The Reader And The Poet: The Transformation Of Latin Poetry In The Fourth Century
In Late Antiquity, the figure of the reader came to play a central role in mediating the presence of the text. And, within the tradition of Latin poetry, the fourth century marks a turn towards writing that privileges the reader's involvement in shaping the meaning of the text. Therefore, this dissertation addresses a set of problems related to the aesthetics of Late Antiquity, the reception of Classical Roman poetry, and the relation between author and reader. I begin with a chapter on contemporary methods of reading, in order to show the ways in which Late Antique authors draw attention to their own interpretations of authoritative texts and to their own creation of supplemental meaning. I show how such disparate authors as Jerome, Augustine, Servius, and Macrobius each privileges the work of secondary authorship. The second chapter considers the use of prefaces in Late Antique poetry. The imposition of paratextual borders dramatized the reader's involvement in the text. In the third chapter, I apply Umberto Eco's idea of the open text to the figural poetry of Optatianus Porphyrius, to the Psychomachia of Prudentius, and to the centos from Late Antiquity. These novel forms of poetry are all structurally dependent upon their reader. The fourth chapter turns to a particularly Late Antique form of allusion, in which the poet reproduced the exact words of his source in a different sense. This transpositional mode of allusion is characteristic of the Late Antique creation of a classical past; for it allows the poet to be, in a radical sense, a reader. Because the text's struggle to mean was of central importance in Late Antiquity, poets came to create space for reading. The fragmented surface of a Late Antique poem draws attention to the necessary presence of the reader, and it draws that reader in.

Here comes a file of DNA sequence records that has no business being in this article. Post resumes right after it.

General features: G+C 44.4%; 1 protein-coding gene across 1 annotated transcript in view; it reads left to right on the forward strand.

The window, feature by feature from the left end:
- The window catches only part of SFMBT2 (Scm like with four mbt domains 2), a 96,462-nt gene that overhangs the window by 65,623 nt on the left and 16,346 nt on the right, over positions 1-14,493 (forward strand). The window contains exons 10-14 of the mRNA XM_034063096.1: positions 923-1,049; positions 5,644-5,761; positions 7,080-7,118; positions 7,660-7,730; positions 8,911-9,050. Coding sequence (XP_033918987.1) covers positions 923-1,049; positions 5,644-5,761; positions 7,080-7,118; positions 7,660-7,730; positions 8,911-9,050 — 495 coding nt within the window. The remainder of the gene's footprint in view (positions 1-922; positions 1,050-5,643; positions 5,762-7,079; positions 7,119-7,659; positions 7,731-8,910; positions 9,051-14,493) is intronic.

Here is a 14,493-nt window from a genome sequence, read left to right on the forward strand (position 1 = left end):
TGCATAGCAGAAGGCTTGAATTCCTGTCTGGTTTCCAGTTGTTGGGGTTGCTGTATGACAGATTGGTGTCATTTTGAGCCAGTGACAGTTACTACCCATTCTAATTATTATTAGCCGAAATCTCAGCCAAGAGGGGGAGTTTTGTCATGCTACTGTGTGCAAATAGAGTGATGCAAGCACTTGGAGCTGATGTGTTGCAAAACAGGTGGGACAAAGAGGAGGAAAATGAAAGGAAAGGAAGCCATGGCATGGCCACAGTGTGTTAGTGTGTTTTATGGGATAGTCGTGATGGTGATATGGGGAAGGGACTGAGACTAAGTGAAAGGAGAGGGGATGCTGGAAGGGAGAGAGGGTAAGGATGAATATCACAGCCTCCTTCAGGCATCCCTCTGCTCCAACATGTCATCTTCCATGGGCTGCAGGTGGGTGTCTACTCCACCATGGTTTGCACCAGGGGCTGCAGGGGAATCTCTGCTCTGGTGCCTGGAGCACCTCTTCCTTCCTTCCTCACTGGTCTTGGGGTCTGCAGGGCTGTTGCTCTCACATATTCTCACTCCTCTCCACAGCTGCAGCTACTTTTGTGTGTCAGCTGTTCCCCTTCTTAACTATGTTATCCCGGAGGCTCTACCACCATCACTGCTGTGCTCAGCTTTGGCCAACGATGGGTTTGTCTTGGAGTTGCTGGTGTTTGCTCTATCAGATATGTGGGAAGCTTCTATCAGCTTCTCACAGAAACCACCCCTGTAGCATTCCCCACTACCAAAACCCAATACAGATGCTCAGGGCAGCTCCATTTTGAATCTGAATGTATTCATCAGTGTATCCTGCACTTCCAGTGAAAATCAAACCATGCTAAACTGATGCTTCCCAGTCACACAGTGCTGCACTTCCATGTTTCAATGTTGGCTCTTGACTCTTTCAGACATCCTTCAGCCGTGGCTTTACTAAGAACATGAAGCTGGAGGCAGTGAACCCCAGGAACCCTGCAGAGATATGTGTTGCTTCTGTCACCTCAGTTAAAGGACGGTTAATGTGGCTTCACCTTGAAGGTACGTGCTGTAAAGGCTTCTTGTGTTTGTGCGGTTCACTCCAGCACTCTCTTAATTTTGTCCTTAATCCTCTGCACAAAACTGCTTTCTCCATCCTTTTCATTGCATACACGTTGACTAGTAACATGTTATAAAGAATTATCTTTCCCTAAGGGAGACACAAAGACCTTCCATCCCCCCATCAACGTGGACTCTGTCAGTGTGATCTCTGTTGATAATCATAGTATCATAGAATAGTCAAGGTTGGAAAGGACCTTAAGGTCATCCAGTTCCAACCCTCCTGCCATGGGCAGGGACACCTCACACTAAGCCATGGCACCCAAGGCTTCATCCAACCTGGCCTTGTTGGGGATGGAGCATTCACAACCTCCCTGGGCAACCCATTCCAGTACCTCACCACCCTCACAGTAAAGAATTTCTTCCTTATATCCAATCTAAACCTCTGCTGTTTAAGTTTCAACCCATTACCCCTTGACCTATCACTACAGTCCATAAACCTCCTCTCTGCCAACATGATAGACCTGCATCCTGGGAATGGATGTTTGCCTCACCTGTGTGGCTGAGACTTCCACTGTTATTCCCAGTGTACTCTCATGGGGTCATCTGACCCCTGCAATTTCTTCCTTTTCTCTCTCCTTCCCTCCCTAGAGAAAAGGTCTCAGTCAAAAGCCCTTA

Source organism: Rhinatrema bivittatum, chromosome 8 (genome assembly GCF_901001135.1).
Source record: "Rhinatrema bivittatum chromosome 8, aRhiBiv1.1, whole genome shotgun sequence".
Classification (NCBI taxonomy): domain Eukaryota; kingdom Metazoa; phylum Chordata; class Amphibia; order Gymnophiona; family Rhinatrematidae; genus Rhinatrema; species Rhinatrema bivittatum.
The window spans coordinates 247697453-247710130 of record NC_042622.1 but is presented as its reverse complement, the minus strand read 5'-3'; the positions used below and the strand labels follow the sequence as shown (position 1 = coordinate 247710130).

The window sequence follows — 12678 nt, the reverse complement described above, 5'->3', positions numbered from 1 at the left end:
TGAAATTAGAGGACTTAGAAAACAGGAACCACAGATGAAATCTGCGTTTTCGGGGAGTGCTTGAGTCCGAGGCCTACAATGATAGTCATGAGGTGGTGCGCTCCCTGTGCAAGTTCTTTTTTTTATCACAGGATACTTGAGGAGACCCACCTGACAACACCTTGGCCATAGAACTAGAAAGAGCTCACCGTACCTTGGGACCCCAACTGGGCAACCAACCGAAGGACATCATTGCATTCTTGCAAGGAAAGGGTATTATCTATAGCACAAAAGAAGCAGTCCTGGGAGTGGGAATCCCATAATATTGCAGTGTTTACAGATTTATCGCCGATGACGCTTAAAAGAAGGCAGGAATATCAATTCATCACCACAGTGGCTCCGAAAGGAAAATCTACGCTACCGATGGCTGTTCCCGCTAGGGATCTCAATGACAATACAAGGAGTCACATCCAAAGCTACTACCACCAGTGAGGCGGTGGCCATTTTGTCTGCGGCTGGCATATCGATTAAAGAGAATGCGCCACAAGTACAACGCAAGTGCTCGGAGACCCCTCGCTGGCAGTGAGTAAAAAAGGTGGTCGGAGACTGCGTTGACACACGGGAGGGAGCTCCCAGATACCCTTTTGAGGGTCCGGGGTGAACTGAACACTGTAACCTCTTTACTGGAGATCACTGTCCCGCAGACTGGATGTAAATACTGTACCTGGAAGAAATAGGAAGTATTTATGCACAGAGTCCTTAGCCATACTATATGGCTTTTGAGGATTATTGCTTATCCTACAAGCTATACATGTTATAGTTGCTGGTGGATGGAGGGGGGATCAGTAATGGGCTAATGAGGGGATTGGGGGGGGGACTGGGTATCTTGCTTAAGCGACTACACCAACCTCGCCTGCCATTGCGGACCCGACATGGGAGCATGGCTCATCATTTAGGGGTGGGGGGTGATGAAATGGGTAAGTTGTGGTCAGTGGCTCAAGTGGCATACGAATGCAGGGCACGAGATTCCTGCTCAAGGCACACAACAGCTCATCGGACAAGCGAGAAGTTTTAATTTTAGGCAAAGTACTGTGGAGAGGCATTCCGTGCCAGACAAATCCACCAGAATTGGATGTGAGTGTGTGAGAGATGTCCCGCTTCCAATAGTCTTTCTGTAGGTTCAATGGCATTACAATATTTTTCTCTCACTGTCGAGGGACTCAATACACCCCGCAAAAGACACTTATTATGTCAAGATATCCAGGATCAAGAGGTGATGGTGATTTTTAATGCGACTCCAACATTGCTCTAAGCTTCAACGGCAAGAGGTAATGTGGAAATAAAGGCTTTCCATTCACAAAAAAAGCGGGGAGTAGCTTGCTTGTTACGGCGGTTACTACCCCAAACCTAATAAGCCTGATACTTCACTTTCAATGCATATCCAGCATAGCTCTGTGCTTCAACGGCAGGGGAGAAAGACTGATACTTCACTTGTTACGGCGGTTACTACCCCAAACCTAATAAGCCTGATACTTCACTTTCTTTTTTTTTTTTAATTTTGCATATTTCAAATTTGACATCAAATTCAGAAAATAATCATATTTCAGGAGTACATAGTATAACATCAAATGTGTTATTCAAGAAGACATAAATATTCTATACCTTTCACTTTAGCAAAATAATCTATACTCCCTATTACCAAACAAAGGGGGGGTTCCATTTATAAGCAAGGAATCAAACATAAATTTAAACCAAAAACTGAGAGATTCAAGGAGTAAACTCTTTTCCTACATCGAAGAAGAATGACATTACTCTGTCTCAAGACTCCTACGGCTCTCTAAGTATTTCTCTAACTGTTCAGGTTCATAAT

The Latin Poetry of Late Antiquity; The reader; intertextuality; allusion; Ausonius; Prudentius; Claudian
Fontaine, Michael Scott; Pelliccia, Hayden Newhall; Pucci, Joseph Michael
Ph. D., Classics
Doctor of Philosophy
dissertation or thesis